Clinical commissioning groups will struggle to challenge large “big beast” hospital providers to reshape services, former health minister Lord Darzi has said.

Lord Darzi, who was a minister under Gordon Brown and continues to advise the current government on health, addressed a conference held by the think tank Reform on Tuesday.

He said successive generations of NHS commissioners had been weak partly because of repeated reorganisations.

Lord Darzi said they had repeatedly changed “the anatomy of the NHS rather than its physiology”. He said it damaged the service’s ability to take up and spread innovation.

He said CCGs, like primary care trusts, would not have the maturity to challenge “the big beasts” such as Imperial College Healthcare Trust, where he is a surgeon and chair of the Institute of Global Health Innovation.

Lord Darzi asked: “[in the NHS] We have individual innovators but how do you create a system that will facilitate or encourage the adoption or diffusion of that innovation?”

“The payers [have been] called PCGs [primary care groups], PCTs and now CCGs. They keep changing their names but they have never really had the maturity to actually challenge…a big gorilla or a big beast.”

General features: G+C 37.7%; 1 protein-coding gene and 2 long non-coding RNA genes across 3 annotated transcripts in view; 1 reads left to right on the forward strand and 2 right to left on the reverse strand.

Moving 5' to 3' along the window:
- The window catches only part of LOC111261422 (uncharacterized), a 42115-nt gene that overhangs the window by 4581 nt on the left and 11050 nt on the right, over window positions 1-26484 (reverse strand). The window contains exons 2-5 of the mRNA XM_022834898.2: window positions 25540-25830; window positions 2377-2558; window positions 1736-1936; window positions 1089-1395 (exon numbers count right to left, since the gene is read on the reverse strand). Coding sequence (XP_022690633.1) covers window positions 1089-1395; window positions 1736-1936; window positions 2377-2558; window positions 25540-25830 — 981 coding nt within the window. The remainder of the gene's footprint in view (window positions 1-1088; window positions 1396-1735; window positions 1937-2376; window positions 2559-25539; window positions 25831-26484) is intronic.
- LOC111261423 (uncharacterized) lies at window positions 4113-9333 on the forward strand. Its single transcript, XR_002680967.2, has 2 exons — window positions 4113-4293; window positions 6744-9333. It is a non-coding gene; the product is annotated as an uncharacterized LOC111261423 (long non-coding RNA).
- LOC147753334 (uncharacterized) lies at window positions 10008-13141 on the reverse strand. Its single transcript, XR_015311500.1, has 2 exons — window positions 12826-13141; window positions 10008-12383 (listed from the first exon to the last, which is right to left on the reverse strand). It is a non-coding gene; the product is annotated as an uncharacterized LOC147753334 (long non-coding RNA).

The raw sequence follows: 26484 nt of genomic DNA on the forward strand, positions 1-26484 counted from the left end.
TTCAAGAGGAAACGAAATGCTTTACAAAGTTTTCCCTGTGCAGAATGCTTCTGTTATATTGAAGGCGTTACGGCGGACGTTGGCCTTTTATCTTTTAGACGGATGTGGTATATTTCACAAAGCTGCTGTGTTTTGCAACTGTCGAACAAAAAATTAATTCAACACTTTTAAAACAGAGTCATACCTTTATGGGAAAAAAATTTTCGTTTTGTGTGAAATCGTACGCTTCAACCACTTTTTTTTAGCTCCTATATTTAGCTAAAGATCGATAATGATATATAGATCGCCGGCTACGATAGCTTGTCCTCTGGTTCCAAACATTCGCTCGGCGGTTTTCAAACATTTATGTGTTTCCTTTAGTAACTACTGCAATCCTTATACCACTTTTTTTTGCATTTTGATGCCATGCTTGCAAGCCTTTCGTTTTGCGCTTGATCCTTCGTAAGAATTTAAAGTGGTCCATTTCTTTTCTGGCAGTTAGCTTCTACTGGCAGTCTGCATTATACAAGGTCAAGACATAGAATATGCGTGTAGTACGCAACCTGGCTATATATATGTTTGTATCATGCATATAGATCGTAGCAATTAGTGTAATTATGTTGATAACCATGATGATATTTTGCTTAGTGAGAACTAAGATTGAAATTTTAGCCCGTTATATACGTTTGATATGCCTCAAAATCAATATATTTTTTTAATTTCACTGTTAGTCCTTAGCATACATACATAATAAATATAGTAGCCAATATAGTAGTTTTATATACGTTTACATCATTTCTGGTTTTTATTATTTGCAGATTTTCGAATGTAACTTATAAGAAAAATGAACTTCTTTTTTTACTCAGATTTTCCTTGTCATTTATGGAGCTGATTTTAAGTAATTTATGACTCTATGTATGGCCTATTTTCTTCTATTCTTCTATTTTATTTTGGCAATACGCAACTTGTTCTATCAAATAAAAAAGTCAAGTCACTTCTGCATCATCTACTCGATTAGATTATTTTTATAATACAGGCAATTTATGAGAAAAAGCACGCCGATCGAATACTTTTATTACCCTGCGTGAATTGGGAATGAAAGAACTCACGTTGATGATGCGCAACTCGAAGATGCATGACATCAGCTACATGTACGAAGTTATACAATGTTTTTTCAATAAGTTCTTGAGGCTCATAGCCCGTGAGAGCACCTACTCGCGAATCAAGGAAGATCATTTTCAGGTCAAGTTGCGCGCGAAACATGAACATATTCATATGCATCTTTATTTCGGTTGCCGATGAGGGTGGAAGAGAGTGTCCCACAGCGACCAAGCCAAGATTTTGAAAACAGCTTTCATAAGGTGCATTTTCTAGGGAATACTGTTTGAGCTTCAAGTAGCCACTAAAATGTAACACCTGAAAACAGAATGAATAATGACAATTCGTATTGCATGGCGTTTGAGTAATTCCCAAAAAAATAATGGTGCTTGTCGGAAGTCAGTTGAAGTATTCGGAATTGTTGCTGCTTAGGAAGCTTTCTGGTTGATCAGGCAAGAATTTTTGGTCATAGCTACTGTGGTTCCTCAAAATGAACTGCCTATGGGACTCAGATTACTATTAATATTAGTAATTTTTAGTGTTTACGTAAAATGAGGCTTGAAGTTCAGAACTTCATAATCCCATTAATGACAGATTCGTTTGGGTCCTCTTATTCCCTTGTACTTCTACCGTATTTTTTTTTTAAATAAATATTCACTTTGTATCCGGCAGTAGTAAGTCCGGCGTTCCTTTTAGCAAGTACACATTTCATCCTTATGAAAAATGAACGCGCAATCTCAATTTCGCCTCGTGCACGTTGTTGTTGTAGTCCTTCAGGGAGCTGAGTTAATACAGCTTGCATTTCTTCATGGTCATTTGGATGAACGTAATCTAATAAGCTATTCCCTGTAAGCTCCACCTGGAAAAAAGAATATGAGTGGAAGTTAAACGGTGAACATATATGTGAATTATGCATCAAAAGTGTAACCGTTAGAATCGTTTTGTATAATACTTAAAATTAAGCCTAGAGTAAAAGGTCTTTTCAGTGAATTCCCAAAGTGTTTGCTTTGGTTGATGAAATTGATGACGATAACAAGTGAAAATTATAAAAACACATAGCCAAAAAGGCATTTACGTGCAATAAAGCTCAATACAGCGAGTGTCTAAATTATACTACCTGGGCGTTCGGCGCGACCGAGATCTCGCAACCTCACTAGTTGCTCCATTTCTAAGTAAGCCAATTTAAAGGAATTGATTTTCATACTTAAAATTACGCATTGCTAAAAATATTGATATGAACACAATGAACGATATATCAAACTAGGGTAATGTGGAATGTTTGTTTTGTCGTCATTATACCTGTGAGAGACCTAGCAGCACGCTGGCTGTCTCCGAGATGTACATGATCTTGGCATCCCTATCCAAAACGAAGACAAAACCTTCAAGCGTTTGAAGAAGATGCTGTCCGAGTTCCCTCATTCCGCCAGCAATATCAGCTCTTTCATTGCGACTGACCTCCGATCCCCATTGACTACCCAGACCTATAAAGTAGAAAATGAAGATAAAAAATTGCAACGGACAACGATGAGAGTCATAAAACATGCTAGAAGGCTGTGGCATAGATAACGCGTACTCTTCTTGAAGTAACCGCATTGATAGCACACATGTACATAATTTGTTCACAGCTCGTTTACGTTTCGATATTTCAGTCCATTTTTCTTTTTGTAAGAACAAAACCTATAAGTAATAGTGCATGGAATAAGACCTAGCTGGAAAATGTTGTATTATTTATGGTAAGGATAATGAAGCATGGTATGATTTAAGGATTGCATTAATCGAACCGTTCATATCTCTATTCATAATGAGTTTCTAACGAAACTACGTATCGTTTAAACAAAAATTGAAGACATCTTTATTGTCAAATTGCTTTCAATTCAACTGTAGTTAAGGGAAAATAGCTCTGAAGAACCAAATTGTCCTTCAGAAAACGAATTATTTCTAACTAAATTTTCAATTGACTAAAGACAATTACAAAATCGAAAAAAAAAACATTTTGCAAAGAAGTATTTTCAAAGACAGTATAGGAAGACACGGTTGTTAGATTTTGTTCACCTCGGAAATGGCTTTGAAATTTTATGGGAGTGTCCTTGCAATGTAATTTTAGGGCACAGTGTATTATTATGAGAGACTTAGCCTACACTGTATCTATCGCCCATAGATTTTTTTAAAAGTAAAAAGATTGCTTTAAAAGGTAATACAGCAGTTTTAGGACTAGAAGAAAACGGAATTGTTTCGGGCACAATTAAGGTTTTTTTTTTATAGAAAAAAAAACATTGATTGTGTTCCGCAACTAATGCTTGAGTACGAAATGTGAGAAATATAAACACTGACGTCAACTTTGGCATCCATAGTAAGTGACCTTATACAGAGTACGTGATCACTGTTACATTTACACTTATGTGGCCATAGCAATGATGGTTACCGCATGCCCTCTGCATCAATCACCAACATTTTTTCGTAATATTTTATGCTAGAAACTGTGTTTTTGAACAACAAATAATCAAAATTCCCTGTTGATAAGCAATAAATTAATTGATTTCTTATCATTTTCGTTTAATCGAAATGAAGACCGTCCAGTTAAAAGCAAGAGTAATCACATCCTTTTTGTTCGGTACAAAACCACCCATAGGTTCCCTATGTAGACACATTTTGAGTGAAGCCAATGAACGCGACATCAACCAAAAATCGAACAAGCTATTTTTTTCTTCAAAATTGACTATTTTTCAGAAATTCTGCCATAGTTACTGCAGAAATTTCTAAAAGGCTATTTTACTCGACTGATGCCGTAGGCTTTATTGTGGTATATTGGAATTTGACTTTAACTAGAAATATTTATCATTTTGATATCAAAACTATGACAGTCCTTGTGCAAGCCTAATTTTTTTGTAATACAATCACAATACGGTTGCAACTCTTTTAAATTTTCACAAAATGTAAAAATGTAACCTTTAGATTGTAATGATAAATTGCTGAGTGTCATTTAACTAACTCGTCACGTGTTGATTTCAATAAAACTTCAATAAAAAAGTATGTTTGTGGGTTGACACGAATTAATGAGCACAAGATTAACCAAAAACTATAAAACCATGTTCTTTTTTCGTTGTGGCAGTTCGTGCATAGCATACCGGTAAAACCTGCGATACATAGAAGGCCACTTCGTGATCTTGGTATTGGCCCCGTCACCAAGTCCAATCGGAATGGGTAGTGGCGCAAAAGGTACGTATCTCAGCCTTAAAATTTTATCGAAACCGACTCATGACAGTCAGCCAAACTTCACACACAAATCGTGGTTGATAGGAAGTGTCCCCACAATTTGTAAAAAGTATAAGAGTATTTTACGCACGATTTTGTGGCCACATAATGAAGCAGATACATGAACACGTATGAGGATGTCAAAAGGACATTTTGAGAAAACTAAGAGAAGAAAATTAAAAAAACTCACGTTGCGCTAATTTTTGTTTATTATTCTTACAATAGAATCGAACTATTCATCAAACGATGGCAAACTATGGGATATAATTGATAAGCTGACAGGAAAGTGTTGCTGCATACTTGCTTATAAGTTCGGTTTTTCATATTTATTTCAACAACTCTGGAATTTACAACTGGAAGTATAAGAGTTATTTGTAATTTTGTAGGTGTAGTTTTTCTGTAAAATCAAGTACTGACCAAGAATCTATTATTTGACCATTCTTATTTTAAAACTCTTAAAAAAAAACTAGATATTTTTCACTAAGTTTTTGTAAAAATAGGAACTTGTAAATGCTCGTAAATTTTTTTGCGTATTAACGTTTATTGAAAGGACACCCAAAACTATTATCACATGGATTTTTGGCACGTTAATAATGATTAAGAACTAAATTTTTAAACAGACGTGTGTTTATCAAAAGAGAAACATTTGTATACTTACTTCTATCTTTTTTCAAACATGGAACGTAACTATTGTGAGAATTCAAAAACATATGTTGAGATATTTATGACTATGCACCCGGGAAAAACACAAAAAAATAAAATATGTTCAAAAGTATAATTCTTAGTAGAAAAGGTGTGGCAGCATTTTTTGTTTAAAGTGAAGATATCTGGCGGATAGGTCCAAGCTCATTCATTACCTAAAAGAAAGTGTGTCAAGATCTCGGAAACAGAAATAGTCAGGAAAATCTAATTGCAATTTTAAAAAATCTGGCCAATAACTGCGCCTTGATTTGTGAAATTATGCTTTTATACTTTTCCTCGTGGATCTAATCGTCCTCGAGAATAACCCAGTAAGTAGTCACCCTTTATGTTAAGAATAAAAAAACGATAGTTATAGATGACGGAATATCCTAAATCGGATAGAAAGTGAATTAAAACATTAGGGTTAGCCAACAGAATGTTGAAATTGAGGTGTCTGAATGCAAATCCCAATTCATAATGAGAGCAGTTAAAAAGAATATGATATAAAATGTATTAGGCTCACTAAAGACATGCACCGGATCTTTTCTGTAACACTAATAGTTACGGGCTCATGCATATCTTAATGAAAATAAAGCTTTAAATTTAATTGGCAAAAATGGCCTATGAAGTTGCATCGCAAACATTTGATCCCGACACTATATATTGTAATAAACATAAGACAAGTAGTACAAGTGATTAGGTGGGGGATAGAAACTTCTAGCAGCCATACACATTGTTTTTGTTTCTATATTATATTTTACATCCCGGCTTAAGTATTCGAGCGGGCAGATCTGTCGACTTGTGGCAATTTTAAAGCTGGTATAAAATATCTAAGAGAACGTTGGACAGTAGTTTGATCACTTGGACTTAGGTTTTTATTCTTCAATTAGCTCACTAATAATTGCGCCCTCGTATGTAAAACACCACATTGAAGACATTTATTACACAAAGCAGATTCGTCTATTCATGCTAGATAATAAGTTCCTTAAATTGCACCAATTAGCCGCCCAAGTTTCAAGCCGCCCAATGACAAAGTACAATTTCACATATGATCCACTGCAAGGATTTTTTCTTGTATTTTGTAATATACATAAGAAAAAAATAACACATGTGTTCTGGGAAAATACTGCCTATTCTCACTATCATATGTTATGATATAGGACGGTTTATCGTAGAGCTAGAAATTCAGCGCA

He said disruptive innovation from the independent sector would damage incumbent providers, which was a “a challenge in the NHS”, and CCGs would be likely to avoid.

He said: “Honest I do not think even the CCGs will be able to do that. Ultimately the CCGs are going to look at it and say, ‘This is our local hospital.’”

Lord Darzi said CCGs would have to consider “are we going to close this thing?”, and: “Are we going to bring in someone from the independent sector or someone who runs a hospital in India?”

He said: “That is going to be politically very, very challenging.”  

Lord Darzi told the conference the NHS was not good at allowing new providers, which would be detrimental to innovation.

He publicly backed the government’s Health Act during its passage through Parliament because, he said, uncertainty created by its delay was damaging to the NHS.